6. The fire retardant composition as in claim 5, wherein the polymeric material comprises at least one of a polyolefin or methyl methacrylate.
7. A method of manufacturing the fire retardant magnesium hydroxide particles of claim 1, the method comprising:
(i) providing a plurality of magnesium atoms;
(ii) providing a plurality of organic agent molecules comprising at least one functional group selected from the group consisting of a carboxyl, a carbonyl, an amine, an amide, a nitrogen having a free lone pair of electrons, a hemiacetal, a carboxy thiol, a thiol, a sulfonic acid, a sulfonyl halide, an acyl halide, and derivatives thereof;
(iii) reacting the organic agent molecules with the magnesium atoms to form an intermediate magnesium compound; and
(iv) treating the intermediate magnesium compound with a base to form magnesium hydroxide particles.
8. A method as in claim 7, further comprising drying the magnesium hydroxide particles formed in step (iv) by mixing the particles with an organic solvent and evaporating the solvent.
9. A method as in claim 7, wherein the organic agent molecules comprise an aliphatic compound which is a monofunctional alcohol or an organic acid.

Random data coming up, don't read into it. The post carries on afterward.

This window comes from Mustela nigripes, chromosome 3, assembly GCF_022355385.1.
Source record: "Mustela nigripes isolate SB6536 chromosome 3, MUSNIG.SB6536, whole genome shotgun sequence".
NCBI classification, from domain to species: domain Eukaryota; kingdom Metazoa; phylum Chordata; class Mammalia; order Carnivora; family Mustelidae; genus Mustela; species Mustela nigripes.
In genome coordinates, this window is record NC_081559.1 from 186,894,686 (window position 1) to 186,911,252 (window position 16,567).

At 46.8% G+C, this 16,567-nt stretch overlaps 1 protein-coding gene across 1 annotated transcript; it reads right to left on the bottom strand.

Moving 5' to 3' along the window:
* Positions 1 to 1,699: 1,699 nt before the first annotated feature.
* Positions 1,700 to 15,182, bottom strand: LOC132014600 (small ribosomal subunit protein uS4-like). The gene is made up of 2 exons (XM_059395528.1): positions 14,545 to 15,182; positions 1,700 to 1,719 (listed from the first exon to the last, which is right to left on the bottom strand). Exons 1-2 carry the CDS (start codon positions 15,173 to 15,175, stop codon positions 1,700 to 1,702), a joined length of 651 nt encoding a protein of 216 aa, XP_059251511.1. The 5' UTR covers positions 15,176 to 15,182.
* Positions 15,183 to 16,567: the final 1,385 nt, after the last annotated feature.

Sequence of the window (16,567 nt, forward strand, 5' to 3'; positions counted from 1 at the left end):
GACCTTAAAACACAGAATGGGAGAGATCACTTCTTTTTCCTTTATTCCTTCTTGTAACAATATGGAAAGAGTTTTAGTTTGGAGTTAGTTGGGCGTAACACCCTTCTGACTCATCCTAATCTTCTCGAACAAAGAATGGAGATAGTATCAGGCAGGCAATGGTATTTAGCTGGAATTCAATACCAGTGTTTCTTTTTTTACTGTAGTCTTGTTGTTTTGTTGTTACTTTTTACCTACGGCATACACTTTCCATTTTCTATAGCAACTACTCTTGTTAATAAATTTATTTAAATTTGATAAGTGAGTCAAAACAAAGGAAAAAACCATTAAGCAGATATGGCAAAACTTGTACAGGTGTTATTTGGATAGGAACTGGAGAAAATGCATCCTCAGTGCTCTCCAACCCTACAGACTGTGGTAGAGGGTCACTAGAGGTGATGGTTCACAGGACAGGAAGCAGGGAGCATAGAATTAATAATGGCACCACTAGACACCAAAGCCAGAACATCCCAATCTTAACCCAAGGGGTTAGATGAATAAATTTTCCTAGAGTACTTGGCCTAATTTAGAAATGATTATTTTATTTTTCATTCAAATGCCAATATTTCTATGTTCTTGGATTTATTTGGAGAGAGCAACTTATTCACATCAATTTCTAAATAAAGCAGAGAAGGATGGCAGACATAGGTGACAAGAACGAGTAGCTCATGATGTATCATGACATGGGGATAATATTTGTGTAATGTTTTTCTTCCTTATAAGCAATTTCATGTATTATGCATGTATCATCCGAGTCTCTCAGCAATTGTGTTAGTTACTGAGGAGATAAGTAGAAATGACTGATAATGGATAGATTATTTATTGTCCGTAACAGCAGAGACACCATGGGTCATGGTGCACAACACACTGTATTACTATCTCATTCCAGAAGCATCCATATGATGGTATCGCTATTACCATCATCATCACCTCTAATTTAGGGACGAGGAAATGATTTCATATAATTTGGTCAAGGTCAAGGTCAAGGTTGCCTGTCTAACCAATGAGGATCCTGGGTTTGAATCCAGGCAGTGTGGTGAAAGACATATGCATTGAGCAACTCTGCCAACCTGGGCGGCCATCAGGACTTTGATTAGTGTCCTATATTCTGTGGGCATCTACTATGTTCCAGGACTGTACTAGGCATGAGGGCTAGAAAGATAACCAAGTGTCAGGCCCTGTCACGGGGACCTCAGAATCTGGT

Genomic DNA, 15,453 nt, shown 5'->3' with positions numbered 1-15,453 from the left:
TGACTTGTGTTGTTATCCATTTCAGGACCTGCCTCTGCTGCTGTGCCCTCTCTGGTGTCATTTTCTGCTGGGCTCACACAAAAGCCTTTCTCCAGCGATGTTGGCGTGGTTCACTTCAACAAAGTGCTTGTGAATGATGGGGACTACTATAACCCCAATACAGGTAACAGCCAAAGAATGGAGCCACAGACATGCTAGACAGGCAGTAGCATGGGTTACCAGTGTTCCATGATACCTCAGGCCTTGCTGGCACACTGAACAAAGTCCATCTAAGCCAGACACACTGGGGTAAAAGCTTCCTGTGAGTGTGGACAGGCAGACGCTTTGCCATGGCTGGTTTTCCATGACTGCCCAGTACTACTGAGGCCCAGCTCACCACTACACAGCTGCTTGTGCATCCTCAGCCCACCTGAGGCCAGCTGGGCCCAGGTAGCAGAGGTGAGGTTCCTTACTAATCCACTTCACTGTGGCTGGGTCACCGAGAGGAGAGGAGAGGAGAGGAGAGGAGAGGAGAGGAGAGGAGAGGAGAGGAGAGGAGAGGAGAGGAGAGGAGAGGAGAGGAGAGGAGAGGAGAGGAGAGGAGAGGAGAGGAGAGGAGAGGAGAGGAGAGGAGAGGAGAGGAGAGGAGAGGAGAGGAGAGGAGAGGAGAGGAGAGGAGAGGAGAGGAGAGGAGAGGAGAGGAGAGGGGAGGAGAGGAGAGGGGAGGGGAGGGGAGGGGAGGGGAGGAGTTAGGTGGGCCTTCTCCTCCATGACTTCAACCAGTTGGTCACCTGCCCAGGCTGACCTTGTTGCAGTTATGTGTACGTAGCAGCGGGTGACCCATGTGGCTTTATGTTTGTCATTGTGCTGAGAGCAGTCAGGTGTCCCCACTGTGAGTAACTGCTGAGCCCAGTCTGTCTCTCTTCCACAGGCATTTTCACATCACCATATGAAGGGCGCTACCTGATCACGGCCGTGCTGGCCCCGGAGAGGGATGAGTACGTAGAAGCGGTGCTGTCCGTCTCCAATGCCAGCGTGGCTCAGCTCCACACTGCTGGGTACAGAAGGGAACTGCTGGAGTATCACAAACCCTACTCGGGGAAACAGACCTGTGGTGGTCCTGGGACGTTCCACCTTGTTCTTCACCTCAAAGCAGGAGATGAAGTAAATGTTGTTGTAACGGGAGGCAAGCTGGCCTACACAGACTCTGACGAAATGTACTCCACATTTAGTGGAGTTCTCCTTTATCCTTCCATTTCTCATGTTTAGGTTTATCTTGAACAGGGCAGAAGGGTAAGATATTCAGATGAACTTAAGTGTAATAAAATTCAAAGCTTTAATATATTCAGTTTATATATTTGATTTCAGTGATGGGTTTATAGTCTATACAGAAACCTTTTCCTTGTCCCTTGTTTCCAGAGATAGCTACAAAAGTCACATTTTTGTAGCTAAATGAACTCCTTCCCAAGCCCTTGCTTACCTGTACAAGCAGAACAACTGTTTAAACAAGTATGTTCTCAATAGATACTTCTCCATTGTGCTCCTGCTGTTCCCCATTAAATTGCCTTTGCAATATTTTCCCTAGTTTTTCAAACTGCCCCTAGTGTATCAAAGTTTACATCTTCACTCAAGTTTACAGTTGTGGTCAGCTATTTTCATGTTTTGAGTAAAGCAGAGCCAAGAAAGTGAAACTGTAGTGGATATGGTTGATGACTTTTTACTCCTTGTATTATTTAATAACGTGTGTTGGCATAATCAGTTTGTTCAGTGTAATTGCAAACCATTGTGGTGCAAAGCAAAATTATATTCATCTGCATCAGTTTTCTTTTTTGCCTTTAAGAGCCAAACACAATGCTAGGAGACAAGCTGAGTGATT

10. A method as in claim 7, wherein the solvent comprises butanol.
11. A method as in claim 7, wherein the organic agent comprises two or more different types of functional groups.
12. A method as in claim 11, wherein at least one of the two or more different types of functional groups is a hydroxyl group.
13. A method as in claim 7, wherein the organic agent molecules comprise one or more of glycolic acid, citric acid, glycine, alanine, ethanolamine, urea, mercaptoethanol, mercaptoacetate, sulfobenzyl alcohol, sulfobenzoic acid, or pyridine.
14. A method as in claim 7, wherein the magnesium hydroxide particles have an average diameter of less than about 500 nm.
15. A method as in claim 7, wherein the magnesium hydroxide particles have an average diameter of less than about 50 nm and agglomerate to form agglomerated particles of between about 100 nm and about 1000 nm.
16. A plurality of magnesium hydroxide nanoparticles manufactured according to the method of claim 7.
17. A composition comprising a polymeric material mixed with the nanoparticles of claim 16.
Description
BACKGROUND OF THE INVENTION

1. The Field of the Invention

The present invention relates generally to magnesium hydroxide nanoparticles, methods of making magnesium hydroxide nanoparticles, and compositions incorporating such nanoparticles. Magnesium hydroxide nanoparticles are made using an organic agent having at least two functional groups that influence the size, shape and/or dispersibility of the nanoparticles.

2. The Relevant Technology

Fires are a frequent and dangerous hazard throughout the world. Every year fires kill people and cause substantial economic loss. According to statistics, the monetary loss due to fire is equivalent to 0.2% to 0.3% of the GNP of European and North American countries. Despite extensive fire prevention measures and fire fighting efforts, there are thousands of fire-related deaths in all countries, including developed countries in Europe and North America.